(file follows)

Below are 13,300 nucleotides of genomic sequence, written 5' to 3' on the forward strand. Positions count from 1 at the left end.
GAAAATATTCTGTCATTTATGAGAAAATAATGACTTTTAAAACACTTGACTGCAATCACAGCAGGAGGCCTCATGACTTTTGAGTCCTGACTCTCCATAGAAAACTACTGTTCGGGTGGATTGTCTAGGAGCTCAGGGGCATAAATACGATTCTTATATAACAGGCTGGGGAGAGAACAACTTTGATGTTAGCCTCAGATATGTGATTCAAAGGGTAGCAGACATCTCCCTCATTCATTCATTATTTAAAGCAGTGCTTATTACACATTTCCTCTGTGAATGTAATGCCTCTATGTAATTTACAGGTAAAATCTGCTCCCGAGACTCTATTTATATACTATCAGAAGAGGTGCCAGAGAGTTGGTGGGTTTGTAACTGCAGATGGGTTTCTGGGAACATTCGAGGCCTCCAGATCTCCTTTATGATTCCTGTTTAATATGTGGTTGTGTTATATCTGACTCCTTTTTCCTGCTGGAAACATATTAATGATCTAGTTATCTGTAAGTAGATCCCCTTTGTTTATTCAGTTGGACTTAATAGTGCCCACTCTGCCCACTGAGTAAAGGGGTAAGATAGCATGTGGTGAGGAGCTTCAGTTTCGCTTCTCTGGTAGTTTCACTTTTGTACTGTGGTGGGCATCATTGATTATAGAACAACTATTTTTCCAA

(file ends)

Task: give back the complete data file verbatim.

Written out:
Below are 13,300 nucleotides of genomic sequence, written 5' to 3' on the forward strand. Positions count from 1 at the left end.
GAAAATATTCTGTCATTTATGAGAAAATAATGACTTTTAAAACACTTGACTGCAATCACAGCAGGAGGCCTCATGACTTTTGAGTCCTGACTCTCCATAGAAAACTACTGTTCGGGTGGATTGTCTAGGAGCTCAGGGGCATAAATACGATTCTTATATAACAGGCTGGGGAGAGAACAACTTTGATGTTAGCCTCAGATATGTGATTCAAAGGGTAGCAGACATCTCCCTCATTCATTCATTATTTAAAGCAGTGCTTATTACACATTTCCTCTGTGAATGTAATGCCTCTATGTAATTTACAGGTAAAATCTGCTCCCGAGACTCTATTTATATACTATCAGAAGAGGTGCCAGAGAGTTGGTGGGTTTGTAACTGCAGATGGGTTTCTGGGAACATTCGAGGCCTCCAGATCTCCTTTATGATTCCTGTTTAATATGTGGTTGTGTTATATCTGACTCCTTTTTCCTGCTGGAAACATATTAATGATCTAGTTATCTGTAAGTAGATCCCCTTTGTTTATTCAGTTGGACTTAATAGTGCCCACTCTGCCCACTGAGTAAAGGGGTAAGATAGCATGTGGTGAGGAGCTTCAGTTTCGCTTCTCTGGTAGTTTCACTTTTGTACTGTGGTGGGCATCATTGATTATAGAACAACTATTTTTCCAA